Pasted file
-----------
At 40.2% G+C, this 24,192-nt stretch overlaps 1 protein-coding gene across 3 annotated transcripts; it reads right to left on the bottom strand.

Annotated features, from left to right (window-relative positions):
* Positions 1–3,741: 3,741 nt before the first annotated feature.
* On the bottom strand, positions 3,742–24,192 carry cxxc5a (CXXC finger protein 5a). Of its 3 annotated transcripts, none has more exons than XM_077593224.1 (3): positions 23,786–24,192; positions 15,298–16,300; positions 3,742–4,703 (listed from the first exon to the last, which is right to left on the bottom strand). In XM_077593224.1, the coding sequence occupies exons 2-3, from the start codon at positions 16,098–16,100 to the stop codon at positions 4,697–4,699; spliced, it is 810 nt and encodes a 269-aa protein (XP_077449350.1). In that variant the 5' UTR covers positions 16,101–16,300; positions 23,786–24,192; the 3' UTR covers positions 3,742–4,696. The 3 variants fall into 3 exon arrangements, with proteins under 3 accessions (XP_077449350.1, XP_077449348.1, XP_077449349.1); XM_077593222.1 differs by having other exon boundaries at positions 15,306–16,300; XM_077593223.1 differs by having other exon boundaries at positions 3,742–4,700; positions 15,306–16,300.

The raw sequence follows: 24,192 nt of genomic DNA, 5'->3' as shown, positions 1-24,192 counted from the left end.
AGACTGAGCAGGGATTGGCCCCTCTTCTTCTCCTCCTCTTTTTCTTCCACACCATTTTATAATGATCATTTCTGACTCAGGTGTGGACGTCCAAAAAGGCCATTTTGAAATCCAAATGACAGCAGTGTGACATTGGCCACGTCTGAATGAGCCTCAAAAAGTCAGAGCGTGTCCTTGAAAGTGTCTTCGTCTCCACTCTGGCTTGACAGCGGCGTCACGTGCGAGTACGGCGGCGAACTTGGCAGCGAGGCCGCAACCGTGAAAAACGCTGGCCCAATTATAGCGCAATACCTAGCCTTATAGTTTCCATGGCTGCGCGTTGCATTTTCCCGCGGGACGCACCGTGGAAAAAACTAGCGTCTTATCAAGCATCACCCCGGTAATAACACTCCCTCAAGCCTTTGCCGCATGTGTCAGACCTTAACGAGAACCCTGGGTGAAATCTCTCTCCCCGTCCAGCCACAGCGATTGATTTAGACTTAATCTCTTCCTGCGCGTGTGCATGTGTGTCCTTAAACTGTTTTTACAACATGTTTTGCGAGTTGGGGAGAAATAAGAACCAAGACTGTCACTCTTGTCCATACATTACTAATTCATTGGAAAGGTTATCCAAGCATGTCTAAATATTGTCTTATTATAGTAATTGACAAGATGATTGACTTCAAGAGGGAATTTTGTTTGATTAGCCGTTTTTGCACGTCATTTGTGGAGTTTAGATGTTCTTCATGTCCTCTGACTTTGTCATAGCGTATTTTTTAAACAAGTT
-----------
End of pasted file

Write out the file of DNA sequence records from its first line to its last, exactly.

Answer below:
At 40.2% G+C, this 24,192-nt stretch overlaps 1 protein-coding gene across 3 annotated transcripts; it reads right to left on the bottom strand.

Annotated features, from left to right (window-relative positions):
* Positions 1–3,741: 3,741 nt before the first annotated feature.
* On the bottom strand, positions 3,742–24,192 carry cxxc5a (CXXC finger protein 5a). Of its 3 annotated transcripts, none has more exons than XM_077593224.1 (3): positions 23,786–24,192; positions 15,298–16,300; positions 3,742–4,703 (listed from the first exon to the last, which is right to left on the bottom strand). In XM_077593224.1, the coding sequence occupies exons 2-3, from the start codon at positions 16,098–16,100 to the stop codon at positions 4,697–4,699; spliced, it is 810 nt and encodes a 269-aa protein (XP_077449350.1). In that variant the 5' UTR covers positions 16,101–16,300; positions 23,786–24,192; the 3' UTR covers positions 3,742–4,696. The 3 variants fall into 3 exon arrangements, with proteins under 3 accessions (XP_077449350.1, XP_077449348.1, XP_077449349.1); XM_077593222.1 differs by having other exon boundaries at positions 15,306–16,300; XM_077593223.1 differs by having other exon boundaries at positions 3,742–4,700; positions 15,306–16,300.

The raw sequence follows: 24,192 nt of genomic DNA, 5'->3' as shown, positions 1-24,192 counted from the left end.
AGACTGAGCAGGGATTGGCCCCTCTTCTTCTCCTCCTCTTTTTCTTCCACACCATTTTATAATGATCATTTCTGACTCAGGTGTGGACGTCCAAAAAGGCCATTTTGAAATCCAAATGACAGCAGTGTGACATTGGCCACGTCTGAATGAGCCTCAAAAAGTCAGAGCGTGTCCTTGAAAGTGTCTTCGTCTCCACTCTGGCTTGACAGCGGCGTCACGTGCGAGTACGGCGGCGAACTTGGCAGCGAGGCCGCAACCGTGAAAAACGCTGGCCCAATTATAGCGCAATACCTAGCCTTATAGTTTCCATGGCTGCGCGTTGCATTTTCCCGCGGGACGCACCGTGGAAAAAACTAGCGTCTTATCAAGCATCACCCCGGTAATAACACTCCCTCAAGCCTTTGCCGCATGTGTCAGACCTTAACGAGAACCCTGGGTGAAATCTCTCTCCCCGTCCAGCCACAGCGATTGATTTAGACTTAATCTCTTCCTGCGCGTGTGCATGTGTGTCCTTAAACTGTTTTTACAACATGTTTTGCGAGTTGGGGAGAAATAAGAACCAAGACTGTCACTCTTGTCCATACATTACTAATTCATTGGAAAGGTTATCCAAGCATGTCTAAATATTGTCTTATTATAGTAATTGACAAGATGATTGACTTCAAGAGGGAATTTTGTTTGATTAGCCGTTTTTGCACGTCATTTGTGGAGTTTAGATGTTCTTCATGTCCTCTGACTTTGTCATAGCGTATTTTTTAAACAAGTT